Review Summary: Good? Bad?....Actually Pretty Good
The year is 1965 and a garage band called The Sonics released their landmark debut “Here Are The Sonics”. The music was fast and dark and laid the groundwork for the punk explosion of the late 70’s. Fast forward to the year 1999, music had changed dramatically. Beatle mania had come and gone, disco was long since dead, the punk explosion gave way to bands like The Clash and the Ramones, Elvis had died, Van Halen had just said goodbye to their third lead singer, ska had taken over the country for 2 short years and the country was desperately trying to get through another Sugar Ray album. But In Atlanta Georgia, one band was able to look past all that and draw inspiration from the Sonics and brought the dark punk garage attitude back into relevance.
The Black Lips had been touring relentlessly and putting out albums long before “Good Bad Not Evil” came out. They had established a cult following based on their sporadic and unpredictable live shows where it wasn’t common to see the band vomiting, urinating, and fighting all in front of your very eyes. There’s even an infamous story where they whipped out their penises and strummed their guitars with them. But it wasn’t till “God Bad Not Evil” that the band seemed to click for me. The songs are dark sounding and have an energy that evokes excitement in the listener, the tell take sign of a good garage punk band.
“Good Bad Not Evil” draws heavily from 60’s music, even the title derives from lyrics from “Give him a Great Big Kiss’ by the Shangri-La’s, the songs rely on heavy guitar and booming drums that compliment singer Cole Alexander’s haunting voice. In fact the first time I heard “Veni Vidi Vici” I was convinced my friend had stumbled onto some sort of underground 60’s punk band and was even more excited to learn how recent the band was. The chorus of “It feels Alright” is super catchy thanks to the harmonies the band produces when they all share singing responsibilities. The albums best track, the humorous and indisputably catchy “Bad Kids” gave the band some more attention when it was used on the soundtrack to 500 Days of Summer and showed that The Black Lips can also write upbeat pop hits.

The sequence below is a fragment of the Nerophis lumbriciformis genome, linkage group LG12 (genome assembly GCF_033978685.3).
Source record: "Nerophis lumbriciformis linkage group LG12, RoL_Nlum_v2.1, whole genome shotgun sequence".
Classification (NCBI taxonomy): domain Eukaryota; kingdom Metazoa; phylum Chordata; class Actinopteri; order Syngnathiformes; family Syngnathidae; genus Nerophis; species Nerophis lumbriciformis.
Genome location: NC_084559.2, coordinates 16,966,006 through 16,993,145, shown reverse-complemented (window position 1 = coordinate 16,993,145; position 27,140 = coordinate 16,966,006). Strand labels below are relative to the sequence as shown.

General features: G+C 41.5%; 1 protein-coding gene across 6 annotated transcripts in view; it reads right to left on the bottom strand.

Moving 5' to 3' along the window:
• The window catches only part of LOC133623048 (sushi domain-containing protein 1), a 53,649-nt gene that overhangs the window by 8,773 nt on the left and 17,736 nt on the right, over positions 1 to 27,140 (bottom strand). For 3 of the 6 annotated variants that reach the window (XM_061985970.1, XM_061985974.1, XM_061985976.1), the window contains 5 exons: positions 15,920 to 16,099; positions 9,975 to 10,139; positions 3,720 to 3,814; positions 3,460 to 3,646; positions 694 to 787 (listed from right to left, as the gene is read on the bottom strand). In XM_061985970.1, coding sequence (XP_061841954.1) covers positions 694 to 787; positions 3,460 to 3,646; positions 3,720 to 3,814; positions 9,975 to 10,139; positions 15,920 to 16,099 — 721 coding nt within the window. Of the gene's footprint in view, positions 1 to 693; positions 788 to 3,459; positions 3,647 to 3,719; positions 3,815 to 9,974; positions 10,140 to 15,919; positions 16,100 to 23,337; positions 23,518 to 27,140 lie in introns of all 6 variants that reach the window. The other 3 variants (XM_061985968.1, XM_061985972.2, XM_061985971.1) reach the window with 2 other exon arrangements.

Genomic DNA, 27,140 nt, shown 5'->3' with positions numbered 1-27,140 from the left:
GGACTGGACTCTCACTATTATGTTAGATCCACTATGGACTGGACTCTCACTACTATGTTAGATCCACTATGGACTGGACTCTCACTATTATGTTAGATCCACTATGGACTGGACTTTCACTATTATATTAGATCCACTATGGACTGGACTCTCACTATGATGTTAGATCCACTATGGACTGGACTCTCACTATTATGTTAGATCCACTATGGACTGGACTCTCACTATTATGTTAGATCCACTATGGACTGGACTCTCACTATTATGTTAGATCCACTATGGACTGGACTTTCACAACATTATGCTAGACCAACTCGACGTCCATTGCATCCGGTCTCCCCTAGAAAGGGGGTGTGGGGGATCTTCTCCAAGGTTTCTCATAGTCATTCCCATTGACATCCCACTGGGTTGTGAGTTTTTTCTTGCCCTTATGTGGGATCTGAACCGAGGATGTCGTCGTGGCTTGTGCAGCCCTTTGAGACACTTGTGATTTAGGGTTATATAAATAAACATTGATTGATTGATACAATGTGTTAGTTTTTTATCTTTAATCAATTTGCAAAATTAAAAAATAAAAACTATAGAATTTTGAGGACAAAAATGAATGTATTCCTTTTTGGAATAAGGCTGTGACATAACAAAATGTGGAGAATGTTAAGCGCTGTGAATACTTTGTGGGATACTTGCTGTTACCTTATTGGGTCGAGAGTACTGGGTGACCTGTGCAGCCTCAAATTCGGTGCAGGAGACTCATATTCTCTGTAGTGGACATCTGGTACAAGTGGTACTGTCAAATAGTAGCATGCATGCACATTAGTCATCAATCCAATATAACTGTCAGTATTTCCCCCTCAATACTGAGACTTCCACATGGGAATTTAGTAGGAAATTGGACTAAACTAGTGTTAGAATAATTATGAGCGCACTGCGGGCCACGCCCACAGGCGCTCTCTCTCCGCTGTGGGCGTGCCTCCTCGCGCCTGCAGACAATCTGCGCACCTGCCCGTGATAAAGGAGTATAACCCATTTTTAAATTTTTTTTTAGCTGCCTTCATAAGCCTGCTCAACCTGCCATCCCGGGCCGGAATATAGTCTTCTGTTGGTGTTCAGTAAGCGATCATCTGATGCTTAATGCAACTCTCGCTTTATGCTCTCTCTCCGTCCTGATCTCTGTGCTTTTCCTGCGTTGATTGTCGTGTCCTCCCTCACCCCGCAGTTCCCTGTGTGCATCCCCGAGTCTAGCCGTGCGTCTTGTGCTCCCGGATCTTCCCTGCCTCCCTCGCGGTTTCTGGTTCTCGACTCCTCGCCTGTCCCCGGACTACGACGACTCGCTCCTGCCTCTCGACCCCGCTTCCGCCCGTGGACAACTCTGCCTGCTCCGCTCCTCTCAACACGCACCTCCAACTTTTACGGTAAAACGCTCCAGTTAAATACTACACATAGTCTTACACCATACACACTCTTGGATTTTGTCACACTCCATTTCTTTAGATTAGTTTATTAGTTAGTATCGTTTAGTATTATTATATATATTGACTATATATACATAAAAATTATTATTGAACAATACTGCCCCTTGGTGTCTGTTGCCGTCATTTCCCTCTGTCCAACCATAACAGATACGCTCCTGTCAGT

Another thing that struck about this band was that their songs are more than just easy to sing, the lyrics are fantastic and tell stories that rope the listener in. “O Katrina” discusses the impact of Hurricane Katrina and the Wild Horses-esq “How do you tell a Child that someone has died” is simple yet strangely beautiful as the lyrics bounce across the country style guitar work. Other Key tracks are “Cold Hands” and “Transcendental Light” which contains a secret track about 3 and a half minutes in. Overall a really cool album that is certainly worth a listen.